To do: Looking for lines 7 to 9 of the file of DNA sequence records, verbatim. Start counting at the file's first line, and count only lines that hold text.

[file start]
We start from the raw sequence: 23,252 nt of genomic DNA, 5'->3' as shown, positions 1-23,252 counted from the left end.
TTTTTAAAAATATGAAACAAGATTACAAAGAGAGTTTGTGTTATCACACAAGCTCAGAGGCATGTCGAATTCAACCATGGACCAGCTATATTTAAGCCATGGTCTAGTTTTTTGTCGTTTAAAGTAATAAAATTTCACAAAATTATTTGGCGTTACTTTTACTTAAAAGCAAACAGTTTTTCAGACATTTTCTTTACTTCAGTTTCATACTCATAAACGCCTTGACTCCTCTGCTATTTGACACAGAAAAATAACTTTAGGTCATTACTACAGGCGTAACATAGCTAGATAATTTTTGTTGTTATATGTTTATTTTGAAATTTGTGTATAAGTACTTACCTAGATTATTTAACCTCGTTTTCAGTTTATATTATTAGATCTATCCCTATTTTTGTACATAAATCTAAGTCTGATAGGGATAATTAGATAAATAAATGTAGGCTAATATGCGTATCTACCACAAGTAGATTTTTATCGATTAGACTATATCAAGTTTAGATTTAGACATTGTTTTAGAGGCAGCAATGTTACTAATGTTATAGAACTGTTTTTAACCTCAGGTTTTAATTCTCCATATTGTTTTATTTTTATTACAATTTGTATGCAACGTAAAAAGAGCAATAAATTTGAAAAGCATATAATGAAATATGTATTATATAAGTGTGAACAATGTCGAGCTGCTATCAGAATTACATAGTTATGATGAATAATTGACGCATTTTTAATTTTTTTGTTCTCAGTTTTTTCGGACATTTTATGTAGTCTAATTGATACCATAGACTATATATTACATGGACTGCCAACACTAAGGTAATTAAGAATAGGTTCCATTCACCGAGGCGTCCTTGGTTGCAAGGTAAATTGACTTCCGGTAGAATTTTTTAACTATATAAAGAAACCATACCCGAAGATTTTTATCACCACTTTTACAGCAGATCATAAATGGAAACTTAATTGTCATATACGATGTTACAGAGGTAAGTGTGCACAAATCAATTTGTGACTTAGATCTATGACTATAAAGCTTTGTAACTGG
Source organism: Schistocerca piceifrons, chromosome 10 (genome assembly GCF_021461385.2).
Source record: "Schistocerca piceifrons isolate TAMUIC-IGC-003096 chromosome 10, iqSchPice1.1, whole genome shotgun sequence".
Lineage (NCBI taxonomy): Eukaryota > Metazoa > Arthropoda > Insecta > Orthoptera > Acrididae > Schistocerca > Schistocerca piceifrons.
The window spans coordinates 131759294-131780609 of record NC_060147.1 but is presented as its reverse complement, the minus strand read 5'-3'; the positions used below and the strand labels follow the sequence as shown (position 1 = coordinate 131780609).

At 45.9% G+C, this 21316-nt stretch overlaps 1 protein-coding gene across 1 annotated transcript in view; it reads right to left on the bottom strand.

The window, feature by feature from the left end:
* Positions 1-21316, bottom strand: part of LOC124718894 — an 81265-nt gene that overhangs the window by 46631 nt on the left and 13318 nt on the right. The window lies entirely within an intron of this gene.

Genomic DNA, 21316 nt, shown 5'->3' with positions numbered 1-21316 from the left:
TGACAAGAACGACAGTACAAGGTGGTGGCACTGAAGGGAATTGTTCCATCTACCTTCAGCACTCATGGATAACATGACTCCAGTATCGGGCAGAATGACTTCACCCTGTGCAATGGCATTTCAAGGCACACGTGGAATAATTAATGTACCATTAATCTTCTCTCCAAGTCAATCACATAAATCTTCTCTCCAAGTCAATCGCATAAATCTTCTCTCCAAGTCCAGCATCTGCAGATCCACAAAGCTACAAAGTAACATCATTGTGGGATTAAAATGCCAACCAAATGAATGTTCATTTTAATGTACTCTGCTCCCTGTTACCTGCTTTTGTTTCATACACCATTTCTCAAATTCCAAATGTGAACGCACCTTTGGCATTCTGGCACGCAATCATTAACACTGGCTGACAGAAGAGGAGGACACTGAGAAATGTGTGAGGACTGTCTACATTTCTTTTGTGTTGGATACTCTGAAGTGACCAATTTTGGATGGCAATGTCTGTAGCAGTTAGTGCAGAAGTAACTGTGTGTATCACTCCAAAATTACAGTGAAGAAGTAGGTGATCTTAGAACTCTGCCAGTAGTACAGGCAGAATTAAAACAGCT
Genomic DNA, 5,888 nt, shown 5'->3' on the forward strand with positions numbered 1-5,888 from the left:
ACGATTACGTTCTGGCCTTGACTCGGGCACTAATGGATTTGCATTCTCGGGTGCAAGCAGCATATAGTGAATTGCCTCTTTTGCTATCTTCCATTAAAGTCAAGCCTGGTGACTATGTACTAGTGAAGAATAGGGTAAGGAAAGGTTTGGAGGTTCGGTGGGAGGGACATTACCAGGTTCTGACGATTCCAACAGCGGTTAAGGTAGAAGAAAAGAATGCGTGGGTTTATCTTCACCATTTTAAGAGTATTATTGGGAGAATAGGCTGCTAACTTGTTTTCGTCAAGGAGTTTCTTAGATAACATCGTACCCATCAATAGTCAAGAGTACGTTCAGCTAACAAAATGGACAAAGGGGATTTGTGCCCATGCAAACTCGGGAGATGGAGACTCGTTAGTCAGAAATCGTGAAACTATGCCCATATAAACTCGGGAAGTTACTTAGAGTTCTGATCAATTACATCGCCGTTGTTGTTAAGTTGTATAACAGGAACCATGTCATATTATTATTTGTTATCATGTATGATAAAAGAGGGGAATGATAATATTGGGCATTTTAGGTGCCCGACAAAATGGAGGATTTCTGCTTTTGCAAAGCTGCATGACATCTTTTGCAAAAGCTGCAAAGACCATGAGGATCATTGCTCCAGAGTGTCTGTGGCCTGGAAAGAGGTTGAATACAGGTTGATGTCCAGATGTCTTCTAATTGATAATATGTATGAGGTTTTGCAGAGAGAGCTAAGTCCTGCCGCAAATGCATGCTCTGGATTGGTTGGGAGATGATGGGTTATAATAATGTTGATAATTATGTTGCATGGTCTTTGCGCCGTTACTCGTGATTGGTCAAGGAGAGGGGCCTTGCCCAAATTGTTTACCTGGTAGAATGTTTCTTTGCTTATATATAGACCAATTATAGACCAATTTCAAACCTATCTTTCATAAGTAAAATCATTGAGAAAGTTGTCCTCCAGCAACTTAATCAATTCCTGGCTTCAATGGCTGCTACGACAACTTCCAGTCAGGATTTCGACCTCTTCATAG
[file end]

At 45.9% G+C, this 21316-nt stretch overlaps 1 protein-coding gene across 1 annotated transcript in view; it reads right to left on the bottom strand.

The window, feature by feature from the left end:
* Positions 1-21316, bottom strand: part of LOC124718894 — an 81265-nt gene that overhangs the window by 46631 nt on the left and 13318 nt on the right. The window lies entirely within an intron of this gene.